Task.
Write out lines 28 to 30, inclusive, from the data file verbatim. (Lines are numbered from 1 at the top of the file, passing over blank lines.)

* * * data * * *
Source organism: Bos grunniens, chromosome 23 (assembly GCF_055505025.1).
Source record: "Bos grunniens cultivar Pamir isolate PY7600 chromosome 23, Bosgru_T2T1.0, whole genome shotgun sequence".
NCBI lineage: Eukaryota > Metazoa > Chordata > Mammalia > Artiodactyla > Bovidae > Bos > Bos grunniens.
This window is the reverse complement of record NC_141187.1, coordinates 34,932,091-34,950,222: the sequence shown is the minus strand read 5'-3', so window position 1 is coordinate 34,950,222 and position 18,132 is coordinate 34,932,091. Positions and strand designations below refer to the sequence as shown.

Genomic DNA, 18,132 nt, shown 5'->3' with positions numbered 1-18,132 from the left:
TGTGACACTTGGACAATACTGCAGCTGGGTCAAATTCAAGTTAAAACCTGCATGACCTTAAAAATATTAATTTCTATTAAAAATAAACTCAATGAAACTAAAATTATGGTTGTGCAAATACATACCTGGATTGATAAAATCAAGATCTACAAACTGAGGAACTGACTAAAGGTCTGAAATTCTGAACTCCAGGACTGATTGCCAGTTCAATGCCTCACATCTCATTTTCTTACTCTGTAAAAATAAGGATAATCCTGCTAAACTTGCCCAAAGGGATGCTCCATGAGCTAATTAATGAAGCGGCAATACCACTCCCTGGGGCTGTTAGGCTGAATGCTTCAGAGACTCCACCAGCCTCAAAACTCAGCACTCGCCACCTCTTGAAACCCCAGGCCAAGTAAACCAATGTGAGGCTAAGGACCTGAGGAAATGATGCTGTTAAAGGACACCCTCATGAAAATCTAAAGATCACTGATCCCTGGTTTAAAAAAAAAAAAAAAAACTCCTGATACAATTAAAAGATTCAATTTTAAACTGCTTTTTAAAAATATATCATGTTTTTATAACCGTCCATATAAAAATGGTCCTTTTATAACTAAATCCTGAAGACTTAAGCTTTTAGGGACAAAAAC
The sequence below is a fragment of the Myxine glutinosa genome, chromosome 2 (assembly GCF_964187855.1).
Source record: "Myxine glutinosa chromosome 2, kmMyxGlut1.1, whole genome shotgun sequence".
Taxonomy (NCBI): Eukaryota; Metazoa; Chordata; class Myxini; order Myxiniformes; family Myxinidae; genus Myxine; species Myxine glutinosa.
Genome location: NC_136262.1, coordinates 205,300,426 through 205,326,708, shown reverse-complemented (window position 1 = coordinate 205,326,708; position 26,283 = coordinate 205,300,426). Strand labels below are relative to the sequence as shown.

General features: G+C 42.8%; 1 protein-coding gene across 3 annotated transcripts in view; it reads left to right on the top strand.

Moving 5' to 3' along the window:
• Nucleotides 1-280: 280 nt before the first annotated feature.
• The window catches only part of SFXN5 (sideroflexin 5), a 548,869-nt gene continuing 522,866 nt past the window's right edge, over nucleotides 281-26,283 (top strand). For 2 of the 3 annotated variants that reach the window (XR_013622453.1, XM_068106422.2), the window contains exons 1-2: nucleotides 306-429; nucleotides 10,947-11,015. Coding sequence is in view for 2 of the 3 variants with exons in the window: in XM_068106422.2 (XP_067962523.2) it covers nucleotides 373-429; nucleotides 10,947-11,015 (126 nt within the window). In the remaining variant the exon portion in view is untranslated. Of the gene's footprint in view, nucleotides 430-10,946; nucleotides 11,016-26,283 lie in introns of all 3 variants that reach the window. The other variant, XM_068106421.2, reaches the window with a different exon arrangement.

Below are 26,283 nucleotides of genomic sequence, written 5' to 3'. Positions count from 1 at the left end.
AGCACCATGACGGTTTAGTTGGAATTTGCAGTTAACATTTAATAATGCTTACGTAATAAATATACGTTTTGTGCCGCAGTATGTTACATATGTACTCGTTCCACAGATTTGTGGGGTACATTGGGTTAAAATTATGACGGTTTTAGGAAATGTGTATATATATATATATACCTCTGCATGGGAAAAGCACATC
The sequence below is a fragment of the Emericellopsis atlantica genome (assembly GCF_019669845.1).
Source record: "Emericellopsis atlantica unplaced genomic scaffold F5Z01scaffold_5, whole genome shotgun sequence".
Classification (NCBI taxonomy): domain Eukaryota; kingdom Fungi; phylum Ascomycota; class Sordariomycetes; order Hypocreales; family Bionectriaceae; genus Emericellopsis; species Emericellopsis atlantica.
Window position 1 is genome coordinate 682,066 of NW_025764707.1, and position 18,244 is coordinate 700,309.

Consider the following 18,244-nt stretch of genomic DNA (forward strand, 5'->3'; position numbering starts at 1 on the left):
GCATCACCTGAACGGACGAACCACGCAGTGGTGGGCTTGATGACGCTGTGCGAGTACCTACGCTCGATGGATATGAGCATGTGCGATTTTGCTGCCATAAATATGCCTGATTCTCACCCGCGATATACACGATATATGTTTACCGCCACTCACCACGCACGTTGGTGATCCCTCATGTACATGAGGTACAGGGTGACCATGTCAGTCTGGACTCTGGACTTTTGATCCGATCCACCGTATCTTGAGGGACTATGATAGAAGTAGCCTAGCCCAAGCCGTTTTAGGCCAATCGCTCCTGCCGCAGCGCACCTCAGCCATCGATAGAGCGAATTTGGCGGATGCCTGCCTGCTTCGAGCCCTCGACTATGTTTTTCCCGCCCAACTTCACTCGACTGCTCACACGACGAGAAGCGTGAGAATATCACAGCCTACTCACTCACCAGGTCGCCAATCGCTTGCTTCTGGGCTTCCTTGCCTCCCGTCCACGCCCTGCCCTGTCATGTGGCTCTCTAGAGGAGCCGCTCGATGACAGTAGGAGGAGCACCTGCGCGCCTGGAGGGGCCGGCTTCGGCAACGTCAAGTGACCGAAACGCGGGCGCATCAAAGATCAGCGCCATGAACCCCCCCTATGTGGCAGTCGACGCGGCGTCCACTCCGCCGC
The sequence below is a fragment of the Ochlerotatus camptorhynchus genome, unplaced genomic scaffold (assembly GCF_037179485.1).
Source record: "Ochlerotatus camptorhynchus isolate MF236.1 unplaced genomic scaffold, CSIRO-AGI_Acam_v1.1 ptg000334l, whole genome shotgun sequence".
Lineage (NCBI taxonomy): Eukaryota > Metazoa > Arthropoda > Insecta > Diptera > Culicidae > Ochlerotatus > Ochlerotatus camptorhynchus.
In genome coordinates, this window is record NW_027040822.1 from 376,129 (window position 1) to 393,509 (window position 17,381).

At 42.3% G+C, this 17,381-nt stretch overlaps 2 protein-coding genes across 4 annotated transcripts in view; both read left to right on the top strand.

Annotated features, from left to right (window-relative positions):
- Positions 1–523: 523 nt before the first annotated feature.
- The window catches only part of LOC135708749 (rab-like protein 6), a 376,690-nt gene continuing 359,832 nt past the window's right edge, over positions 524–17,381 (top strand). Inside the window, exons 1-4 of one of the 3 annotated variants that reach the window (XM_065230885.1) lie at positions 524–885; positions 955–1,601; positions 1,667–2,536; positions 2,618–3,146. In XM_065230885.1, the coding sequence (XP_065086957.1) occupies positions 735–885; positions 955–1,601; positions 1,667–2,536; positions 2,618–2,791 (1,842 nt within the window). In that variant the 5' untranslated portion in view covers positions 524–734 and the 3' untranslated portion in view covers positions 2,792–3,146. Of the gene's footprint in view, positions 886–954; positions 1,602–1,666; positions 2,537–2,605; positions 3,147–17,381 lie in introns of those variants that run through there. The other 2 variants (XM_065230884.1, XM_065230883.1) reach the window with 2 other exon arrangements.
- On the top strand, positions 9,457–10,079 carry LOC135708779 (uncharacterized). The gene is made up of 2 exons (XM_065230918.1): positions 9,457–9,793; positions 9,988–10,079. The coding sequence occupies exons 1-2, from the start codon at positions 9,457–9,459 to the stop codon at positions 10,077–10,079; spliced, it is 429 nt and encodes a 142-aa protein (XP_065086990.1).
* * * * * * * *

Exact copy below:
Annotated features, from left to right (window-relative positions):
- Positions 1–523: 523 nt before the first annotated feature.
- The window catches only part of LOC135708749 (rab-like protein 6), a 376,690-nt gene continuing 359,832 nt past the window's right edge, over positions 524–17,381 (top strand). Inside the window, exons 1-4 of one of the 3 annotated variants that reach the window (XM_065230885.1) lie at positions 524–885; positions 955–1,601; positions 1,667–2,536; positions 2,618–3,146. In XM_065230885.1, the coding sequence (XP_065086957.1) occupies positions 735–885; positions 955–1,601; positions 1,667–2,536; positions 2,618–2,791 (1,842 nt within the window). In that variant the 5' untranslated portion in view covers positions 524–734 and the 3' untranslated portion in view covers positions 2,792–3,146. Of the gene's footprint in view, positions 886–954; positions 1,602–1,666; positions 2,537–2,605; positions 3,147–17,381 lie in introns of those variants that run through there. The other 2 variants (XM_065230884.1, XM_065230883.1) reach the window with 2 other exon arrangements.